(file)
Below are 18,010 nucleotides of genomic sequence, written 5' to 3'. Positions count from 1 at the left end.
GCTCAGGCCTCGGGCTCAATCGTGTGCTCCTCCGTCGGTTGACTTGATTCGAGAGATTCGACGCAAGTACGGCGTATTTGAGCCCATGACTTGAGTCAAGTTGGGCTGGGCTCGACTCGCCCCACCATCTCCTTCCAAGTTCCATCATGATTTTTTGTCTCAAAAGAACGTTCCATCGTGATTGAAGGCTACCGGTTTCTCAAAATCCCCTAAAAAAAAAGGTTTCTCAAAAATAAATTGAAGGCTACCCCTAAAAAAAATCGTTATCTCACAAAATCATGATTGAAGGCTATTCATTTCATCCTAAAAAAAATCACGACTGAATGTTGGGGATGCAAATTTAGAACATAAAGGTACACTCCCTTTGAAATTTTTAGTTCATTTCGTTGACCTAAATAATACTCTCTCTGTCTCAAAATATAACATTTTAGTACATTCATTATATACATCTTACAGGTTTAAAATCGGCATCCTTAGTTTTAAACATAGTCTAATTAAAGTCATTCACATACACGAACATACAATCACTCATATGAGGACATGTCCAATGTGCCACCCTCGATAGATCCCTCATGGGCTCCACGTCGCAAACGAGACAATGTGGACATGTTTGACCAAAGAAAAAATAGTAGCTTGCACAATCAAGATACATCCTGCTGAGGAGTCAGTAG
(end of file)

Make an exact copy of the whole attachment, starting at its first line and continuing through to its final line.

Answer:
Below are 18,010 nucleotides of genomic sequence, written 5' to 3'. Positions count from 1 at the left end.
GCTCAGGCCTCGGGCTCAATCGTGTGCTCCTCCGTCGGTTGACTTGATTCGAGAGATTCGACGCAAGTACGGCGTATTTGAGCCCATGACTTGAGTCAAGTTGGGCTGGGCTCGACTCGCCCCACCATCTCCTTCCAAGTTCCATCATGATTTTTTGTCTCAAAAGAACGTTCCATCGTGATTGAAGGCTACCGGTTTCTCAAAATCCCCTAAAAAAAAAGGTTTCTCAAAAATAAATTGAAGGCTACCCCTAAAAAAAATCGTTATCTCACAAAATCATGATTGAAGGCTATTCATTTCATCCTAAAAAAAATCACGACTGAATGTTGGGGATGCAAATTTAGAACATAAAGGTACACTCCCTTTGAAATTTTTAGTTCATTTCGTTGACCTAAATAATACTCTCTCTGTCTCAAAATATAACATTTTAGTACATTCATTATATACATCTTACAGGTTTAAAATCGGCATCCTTAGTTTTAAACATAGTCTAATTAAAGTCATTCACATACACGAACATACAATCACTCATATGAGGACATGTCCAATGTGCCACCCTCGATAGATCCCTCATGGGCTCCACGTCGCAAACGAGACAATGTGGACATGTTTGACCAAAGAAAAAATAGTAGCTTGCACAATCAAGATACATCCTGCTGAGGAGTCAGTAG